How to Improve the Telehealth Patient Experience
Telehealth is rapidly expanding due to the Coronavirus (COVID-19) pandemic and the increased need for social distancing measures. As telehealth becomes more prevalent, patients are discovering new needs in their digital healthcare interactions. To properly serve telehealth patients, healthcare organizations must have a website that effectively connects patients with their desired resources. When building those connections for telehealth patients, it’s crucial for healthcare organizations to consider who users are, what their goals may be, and what barriers stand in the way of achieving those goals.
As a healthcare provider, assessing which usability benchmarks your website meets (or doesn’t) is the first step in connecting as many telehealth patients as possible with the resources they need. The next step is to configure mechanisms for gathering insights about this specific audience’s behavior. Strategically investing in telehealth patient behavior will help you better provide these patients with the resources they need, but it will also help your organization build more useful and efficient experiences moving forward. With that in mind, we offer the following tips for improving your telehealth patient experience:
1. Consider Your Telehealth Audiences
Repeat users of your telehealth platform are individuals that are already ahead of the game. They have already accessed your telehealth resources before and know exactly how it works. They likely bring legacy knowledge of the platform to each interaction.
New users have never accessed your telehealth resources before. They could be a completely new patient trying to access care for the first time from your organization or they could be a lifelong patient of the practice who has always come in person for their visits. They could be a tech-savvy individual or someone who does not typically use a computer and has never been to your website before. It’s also possible they could be a chronically ill person who has coordinated care among multiple departments and facilities, or a patient who only comes in to see the primary care provider they are comfortable with for their annual checkup.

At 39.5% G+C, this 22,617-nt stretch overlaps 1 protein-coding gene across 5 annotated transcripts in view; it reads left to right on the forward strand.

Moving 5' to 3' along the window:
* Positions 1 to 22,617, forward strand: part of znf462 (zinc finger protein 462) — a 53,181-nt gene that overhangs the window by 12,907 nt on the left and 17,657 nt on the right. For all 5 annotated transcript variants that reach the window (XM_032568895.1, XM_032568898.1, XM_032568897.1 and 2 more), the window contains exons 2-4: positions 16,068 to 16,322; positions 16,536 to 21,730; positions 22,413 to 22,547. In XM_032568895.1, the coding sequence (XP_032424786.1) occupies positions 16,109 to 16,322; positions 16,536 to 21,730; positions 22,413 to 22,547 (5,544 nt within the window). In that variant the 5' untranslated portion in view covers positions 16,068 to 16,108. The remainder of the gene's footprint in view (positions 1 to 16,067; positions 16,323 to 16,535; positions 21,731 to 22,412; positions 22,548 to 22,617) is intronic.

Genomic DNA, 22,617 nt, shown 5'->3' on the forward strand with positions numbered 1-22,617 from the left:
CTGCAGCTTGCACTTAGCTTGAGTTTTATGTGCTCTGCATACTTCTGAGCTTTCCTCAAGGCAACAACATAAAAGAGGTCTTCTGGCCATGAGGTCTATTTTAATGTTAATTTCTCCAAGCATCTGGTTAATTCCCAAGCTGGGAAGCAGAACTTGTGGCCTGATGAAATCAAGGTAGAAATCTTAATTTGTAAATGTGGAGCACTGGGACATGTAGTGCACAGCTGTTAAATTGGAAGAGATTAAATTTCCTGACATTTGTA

2. Identify Your User Group Needs
There are universal needs that both new and existing users have. These needs should be the baseline for your website:
- Your website needs to meet accessibility requirements to ensure that all patients can access resources regardless of any visual, physical, or mental impairments. There are basic standards that every site needs to meet in order to maintain compliance with established guidelines, such as WCAG (Web Content Accessibility Guidelines). These guidelines provide specific attributes to include for each piece of natural information (text, images, and sounds) as well as code or markup that defines structure and presentation. These are the crucial attributes that make it possible for patients to navigate your website with assistive technologies like screen readers.
- Make it obvious where patients can connect to telehealth. Utilize global visual indicators to communicate an unmistakable pathway. Place the link to your telehealth resources in your global navigation so that it can be accessed regardless of which page users are on. Make the link stand out by using a primary color from your organization’s color scheme to indicate the importance of the component or utilize a Call-To-Action button treatment to differentiate the link from other content on the page.